Rockland, Massachusetts

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Rockland is a town in Plymouth County, Massachusetts, United States. The 2000 census records its population at 17,670. As of December 31, 2009, there are 11,809 registered voters in the community.[1]



Rockland was settled by European settlers, led by Timothy Hatherly, as a northeastern region of neighboring Abington in 1673. The town separated and incorporated as Rockland on March 9, 1874. It is named for the town's rocky nature, which was better suited for mills and industry than for farming. During King Philip's War, the town was the site of an encampment during his raids on the town of Scituate.[2]

During the twentieth century, the town was the site of a portion of the landing strips of the South Weymouth Naval Air Station. The airstrip closed in 1996 as a part of the fourth round of closures under the Base Realignment and Closure Act.


According to the United States Census Bureau, the town has a total area of 10.1 square miles (26.2 km²), of which, 10.0 square miles (26.0 km²) of it is land and 0.1 square miles (0.2 km²) of it (0.79%) is water. Rockland ranks 307th out of 351 communities in the Commonwealth. Rockland is bordered by Weymouth to the northwest, Hingham to the northeast, Norwell to the northeast, Hanover to the east, Hanson to the south, Whitman to the southwest, and Abington to the west. Rockland is eight miles northeast of Brockton, and twenty-two miles south of Boston.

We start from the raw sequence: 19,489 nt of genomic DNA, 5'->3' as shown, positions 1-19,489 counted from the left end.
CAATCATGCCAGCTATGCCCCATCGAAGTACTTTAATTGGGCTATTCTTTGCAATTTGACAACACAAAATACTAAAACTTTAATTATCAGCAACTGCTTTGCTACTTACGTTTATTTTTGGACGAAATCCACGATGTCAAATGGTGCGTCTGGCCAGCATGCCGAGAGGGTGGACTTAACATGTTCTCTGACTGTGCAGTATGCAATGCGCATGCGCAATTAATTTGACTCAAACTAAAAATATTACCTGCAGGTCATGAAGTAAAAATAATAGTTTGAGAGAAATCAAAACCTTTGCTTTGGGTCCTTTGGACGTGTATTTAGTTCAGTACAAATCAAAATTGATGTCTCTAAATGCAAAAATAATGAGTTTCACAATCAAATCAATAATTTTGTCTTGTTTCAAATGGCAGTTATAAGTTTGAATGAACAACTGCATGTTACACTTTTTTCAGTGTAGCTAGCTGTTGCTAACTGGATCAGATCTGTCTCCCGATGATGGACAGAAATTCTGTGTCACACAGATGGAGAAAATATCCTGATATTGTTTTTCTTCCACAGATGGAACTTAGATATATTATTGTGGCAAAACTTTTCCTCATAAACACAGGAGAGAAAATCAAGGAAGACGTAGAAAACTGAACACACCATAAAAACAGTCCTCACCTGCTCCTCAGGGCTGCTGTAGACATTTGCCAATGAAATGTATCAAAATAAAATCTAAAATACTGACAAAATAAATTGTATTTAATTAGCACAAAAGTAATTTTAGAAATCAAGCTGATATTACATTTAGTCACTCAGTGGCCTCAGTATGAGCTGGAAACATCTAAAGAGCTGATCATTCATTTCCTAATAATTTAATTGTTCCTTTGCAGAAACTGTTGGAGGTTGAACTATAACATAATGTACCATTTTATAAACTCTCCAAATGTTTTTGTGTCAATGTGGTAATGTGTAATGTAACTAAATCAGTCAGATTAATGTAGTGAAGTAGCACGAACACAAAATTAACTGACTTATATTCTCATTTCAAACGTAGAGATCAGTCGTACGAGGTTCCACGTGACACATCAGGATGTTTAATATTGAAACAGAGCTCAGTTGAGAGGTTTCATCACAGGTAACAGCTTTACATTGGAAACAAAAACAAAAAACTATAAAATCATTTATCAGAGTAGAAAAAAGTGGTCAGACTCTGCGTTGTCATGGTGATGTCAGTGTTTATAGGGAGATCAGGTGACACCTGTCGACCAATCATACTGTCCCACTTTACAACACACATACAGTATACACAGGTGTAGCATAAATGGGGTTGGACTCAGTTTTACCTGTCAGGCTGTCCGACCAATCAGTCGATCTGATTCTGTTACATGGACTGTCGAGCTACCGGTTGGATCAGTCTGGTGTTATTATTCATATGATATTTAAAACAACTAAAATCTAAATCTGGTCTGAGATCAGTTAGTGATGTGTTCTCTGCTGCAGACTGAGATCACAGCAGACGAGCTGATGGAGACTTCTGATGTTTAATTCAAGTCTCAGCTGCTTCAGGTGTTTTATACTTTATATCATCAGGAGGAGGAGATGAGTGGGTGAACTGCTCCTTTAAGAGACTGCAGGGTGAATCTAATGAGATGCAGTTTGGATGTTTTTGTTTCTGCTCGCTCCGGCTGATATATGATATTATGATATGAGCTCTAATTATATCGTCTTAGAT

Rockland, as its name suggests, is dominated by rocky lands. There are several ponds throughout the town, including Accord Pond at the junction with Hingham and Norwell, and Studleys Pond (known to local residents as Reeds Pond) just south of Rockland Center, can be seen along Market Street. There are several brooks throughout town, one of which is sourced at the Abington-Rockland Reservoir near the northeast corner of town. Beech Hill lies at the south of town, and Wyman Fields lies to the north of it. There are several parks throughout the town, as well as a small town forest just south of the Naval Air Station.

A short stretch (2/3 of a mile long) of Massachusetts Route 3 crosses the northeast corner of town, granting access to Route 228, which terminates just south of the highway. Route 123 and Route 139 pass from west to east just south of the center of town, running coextensively for roughly 2/3 of a mile.

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